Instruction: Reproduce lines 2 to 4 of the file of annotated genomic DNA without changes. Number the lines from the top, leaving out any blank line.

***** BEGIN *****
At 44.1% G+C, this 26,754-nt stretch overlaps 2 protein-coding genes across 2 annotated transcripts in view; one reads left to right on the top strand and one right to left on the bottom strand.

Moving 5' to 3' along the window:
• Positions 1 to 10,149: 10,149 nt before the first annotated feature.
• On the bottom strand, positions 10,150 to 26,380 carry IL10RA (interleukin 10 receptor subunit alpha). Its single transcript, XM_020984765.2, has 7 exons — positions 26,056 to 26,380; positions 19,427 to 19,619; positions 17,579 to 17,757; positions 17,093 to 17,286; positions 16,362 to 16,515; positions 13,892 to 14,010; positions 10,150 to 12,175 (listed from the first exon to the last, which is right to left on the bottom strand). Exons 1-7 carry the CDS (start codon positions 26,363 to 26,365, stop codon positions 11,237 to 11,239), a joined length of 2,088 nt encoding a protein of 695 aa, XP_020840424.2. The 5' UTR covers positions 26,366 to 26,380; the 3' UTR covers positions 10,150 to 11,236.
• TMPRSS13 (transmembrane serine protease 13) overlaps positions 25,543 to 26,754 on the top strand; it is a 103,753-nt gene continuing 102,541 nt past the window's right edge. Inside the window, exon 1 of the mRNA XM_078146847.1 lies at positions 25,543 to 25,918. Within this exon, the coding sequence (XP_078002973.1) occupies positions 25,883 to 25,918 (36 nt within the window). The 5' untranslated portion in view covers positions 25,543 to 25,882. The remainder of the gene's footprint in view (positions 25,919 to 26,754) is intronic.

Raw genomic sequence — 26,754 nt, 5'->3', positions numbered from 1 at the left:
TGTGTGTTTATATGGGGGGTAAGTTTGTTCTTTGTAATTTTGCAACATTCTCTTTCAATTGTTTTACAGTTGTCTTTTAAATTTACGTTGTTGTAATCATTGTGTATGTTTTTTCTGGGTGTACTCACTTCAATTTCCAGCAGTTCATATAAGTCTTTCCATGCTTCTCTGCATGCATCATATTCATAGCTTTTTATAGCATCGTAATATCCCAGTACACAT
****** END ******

Moving 5' to 3' along the window:
• Positions 1 to 10,149: 10,149 nt before the first annotated feature.
• On the bottom strand, positions 10,150 to 26,380 carry IL10RA (interleukin 10 receptor subunit alpha). Its single transcript, XM_020984765.2, has 7 exons — positions 26,056 to 26,380; positions 19,427 to 19,619; positions 17,579 to 17,757; positions 17,093 to 17,286; positions 16,362 to 16,515; positions 13,892 to 14,010; positions 10,150 to 12,175 (listed from the first exon to the last, which is right to left on the bottom strand). Exons 1-7 carry the CDS (start codon positions 26,363 to 26,365, stop codon positions 11,237 to 11,239), a joined length of 2,088 nt encoding a protein of 695 aa, XP_020840424.2. The 5' UTR covers positions 26,366 to 26,380; the 3' UTR covers positions 10,150 to 11,236.